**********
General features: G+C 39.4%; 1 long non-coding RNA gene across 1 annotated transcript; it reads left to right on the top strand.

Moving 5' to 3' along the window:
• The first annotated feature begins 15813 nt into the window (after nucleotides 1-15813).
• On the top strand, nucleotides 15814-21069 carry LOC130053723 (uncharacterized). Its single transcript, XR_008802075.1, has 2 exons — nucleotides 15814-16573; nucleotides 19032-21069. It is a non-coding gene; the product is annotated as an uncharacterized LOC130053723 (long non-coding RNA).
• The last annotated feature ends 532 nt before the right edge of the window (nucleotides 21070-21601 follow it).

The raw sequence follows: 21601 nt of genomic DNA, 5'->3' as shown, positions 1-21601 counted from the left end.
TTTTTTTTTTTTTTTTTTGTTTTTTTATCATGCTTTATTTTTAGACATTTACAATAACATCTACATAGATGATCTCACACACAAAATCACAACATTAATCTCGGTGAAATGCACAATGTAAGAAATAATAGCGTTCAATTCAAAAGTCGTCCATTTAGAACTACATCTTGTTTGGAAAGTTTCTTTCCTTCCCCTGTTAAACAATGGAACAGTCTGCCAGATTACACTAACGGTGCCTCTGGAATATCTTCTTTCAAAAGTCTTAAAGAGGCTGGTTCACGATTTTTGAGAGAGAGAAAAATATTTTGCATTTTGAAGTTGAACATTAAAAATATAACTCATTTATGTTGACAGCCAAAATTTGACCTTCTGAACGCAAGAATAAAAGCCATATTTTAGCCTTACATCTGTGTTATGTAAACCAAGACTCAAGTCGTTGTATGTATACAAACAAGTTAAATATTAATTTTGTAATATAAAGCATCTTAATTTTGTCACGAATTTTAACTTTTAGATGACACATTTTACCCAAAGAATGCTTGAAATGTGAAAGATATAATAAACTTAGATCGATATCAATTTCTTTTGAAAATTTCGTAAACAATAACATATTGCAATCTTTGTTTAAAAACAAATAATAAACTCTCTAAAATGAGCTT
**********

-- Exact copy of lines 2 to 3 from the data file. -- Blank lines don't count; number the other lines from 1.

Moving 5' to 3' along the window:
• The first annotated feature begins 15813 nt into the window (after nucleotides 1-15813).